Let me start by saying that I understand the pro-life (or anti-abortion, if you prefer) viewpoint. I will agree that far too many abortions are performed daily worldwide. But I also think that, when all is said and done, almost none of them are my business. This is an issue that will never really be resolved one way or the other. If abortion really is immoral, and an affront to God, fine. Take that into consideration before making your decision. To the select anti-abortioners who feel the need to violently protest, kill abortion doctors (yeah, that’s pro-life…“we’ll do everything to save a fetus, but if it grows up to become a doctor, we just might have to kill it.”), and the like, let me say that the decision to abort is a painful one. I ask you to refrain from bludgeoning someone over the head with your viewpoint. If it were you in that situation, I should think you would want other people to mind their own business, and to not try to get into yours. I ask that you extend the same courtesy to everyone else concerning this issue.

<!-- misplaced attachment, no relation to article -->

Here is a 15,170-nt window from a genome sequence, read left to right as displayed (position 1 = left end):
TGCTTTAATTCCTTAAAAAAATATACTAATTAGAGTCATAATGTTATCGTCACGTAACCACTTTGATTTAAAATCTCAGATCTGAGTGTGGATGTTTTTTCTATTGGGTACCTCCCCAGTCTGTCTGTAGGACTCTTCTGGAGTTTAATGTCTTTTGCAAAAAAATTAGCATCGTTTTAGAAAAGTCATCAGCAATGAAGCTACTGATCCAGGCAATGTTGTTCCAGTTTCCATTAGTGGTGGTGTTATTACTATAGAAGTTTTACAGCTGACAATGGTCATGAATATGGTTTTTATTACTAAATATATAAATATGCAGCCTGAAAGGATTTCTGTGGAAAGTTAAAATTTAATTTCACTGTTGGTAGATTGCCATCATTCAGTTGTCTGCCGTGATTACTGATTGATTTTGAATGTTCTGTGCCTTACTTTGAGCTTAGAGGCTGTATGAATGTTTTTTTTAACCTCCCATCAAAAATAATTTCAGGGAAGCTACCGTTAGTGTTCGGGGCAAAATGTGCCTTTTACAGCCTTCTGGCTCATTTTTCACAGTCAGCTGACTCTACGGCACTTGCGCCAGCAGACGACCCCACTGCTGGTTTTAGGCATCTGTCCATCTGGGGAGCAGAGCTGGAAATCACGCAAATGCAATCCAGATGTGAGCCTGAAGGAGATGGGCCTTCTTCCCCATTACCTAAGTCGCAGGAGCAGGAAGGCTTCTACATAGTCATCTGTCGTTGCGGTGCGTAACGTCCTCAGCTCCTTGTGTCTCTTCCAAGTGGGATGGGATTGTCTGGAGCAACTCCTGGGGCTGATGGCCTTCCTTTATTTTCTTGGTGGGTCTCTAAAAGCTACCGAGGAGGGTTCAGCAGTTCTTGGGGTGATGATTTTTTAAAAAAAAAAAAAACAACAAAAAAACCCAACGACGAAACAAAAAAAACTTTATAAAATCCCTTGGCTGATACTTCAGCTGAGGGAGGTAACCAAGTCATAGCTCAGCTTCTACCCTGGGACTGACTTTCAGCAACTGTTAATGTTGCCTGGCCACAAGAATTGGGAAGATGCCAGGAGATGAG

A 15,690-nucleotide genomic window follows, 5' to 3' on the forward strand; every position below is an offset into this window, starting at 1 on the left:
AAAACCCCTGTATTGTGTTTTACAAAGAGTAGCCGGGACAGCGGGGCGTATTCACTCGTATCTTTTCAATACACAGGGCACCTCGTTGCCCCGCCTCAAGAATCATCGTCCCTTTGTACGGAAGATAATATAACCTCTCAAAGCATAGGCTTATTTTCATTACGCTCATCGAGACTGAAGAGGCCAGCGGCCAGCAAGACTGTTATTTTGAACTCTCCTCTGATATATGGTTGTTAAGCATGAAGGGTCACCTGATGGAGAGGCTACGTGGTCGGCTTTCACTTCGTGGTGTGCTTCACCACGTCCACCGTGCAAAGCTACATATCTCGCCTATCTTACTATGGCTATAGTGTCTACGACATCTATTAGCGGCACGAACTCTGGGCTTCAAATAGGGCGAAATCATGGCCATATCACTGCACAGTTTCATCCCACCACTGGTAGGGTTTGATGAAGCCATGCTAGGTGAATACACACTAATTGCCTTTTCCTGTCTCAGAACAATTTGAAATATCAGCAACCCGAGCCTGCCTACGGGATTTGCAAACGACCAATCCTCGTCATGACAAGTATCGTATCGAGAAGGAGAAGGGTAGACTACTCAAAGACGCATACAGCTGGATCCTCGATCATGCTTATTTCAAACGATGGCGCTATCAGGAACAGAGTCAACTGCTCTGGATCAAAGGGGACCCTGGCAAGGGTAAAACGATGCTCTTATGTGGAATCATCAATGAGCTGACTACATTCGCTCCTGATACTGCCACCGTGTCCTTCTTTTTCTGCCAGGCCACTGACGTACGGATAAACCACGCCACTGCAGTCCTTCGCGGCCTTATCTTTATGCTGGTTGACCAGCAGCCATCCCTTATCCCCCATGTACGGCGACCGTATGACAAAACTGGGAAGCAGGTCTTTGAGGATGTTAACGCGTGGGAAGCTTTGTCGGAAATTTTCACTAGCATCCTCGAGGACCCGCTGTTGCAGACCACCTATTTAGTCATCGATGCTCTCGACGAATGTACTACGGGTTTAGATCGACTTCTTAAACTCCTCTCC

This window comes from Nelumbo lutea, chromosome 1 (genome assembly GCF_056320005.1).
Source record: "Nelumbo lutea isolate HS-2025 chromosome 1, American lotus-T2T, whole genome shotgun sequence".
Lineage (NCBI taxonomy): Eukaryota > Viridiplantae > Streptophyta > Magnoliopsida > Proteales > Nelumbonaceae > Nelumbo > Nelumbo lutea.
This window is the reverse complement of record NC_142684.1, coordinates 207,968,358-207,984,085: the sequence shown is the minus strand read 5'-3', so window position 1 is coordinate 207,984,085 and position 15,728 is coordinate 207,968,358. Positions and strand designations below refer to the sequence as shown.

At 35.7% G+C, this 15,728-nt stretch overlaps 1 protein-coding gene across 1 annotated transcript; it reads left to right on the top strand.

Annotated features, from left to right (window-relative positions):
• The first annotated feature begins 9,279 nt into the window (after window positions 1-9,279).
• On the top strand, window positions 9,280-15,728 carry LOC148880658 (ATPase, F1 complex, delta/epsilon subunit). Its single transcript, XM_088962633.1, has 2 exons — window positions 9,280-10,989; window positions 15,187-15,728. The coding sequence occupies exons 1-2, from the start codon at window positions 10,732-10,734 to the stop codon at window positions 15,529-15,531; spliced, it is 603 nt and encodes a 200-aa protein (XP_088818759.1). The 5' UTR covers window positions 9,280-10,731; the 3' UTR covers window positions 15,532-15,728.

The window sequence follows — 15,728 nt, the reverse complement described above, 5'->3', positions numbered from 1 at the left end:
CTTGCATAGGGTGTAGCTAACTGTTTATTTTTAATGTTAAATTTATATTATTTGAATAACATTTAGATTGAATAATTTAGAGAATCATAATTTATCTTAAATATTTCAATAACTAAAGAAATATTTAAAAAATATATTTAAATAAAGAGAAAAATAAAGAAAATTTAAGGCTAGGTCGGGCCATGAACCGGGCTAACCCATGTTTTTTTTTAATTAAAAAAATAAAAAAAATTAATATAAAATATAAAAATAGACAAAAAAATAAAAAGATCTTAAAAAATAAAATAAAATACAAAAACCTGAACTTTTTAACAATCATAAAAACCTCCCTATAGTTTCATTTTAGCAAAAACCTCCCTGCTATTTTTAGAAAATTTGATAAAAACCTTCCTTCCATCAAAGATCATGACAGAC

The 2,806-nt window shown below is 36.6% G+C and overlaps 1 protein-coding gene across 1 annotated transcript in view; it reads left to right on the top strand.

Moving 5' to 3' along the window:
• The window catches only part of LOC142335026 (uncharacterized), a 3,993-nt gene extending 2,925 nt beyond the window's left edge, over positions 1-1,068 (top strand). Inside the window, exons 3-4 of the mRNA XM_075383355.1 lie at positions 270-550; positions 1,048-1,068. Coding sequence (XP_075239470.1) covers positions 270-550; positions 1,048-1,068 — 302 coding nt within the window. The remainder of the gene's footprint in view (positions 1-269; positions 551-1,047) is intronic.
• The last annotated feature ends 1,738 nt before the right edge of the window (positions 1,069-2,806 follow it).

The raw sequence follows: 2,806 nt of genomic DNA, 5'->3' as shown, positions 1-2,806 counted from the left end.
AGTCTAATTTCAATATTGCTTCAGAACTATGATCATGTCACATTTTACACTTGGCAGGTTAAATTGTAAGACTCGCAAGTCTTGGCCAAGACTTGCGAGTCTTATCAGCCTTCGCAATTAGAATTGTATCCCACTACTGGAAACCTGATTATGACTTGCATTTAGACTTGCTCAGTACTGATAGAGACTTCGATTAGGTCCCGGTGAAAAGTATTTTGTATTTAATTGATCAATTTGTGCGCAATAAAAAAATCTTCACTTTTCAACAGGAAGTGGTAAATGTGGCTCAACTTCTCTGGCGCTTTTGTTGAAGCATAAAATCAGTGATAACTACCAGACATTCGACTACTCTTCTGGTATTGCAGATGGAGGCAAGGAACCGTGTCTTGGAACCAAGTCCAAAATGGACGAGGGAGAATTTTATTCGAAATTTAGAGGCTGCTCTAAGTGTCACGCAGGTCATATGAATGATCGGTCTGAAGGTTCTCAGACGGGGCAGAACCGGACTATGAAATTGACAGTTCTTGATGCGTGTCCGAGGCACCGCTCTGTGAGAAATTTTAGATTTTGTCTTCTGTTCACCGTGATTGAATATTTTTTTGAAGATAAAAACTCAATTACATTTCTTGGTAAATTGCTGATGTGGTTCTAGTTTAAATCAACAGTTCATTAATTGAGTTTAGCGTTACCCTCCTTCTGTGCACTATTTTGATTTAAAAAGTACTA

So, we should decrease sex education, obfus?

You answer your own question when you say “I won’t say it caused it”. It’s not about causality. It’s about dealing with an issue that won’t disappear just because some people choose to close their eyes for it. To turn this into a logical problem makes little sense: if everyone applied good logic 100% of the time, we wouldn’t be having this discussion.

In short: kids WILL have sex. They will be better prepared if we teach them what to do, and what NOT to do. The fact that kids NOW have more sex/sex at a younger age is relevant, but only because it should prompt us to spend MORE attention on sexual education. Apathy is not the answer.

Coldfire:

Personally, I’m against sex-ed in the schools other than that required for biology and such.

It’s a values and ethics thing as well, and it should be best discussed in the home.

Make it an elective and I have no problem with it, though I think it’s a waste of time.

Hearkening back to my high school days, I got absolutely no new information from my health classes, and I think there’s too much fluff education or politically motivated classes already.

Actually the PUP have pro-choice in their platform too. But, same problem, obviously.

IzzyR:

Yes it would be absurd, but irishgirl didn’t suggest that. She said simply that outlawing it doesn’t STOP it happening, which is patently true. The question is how many deaths of women is that decreased abortion rate worth to you. In my view, even one is too many.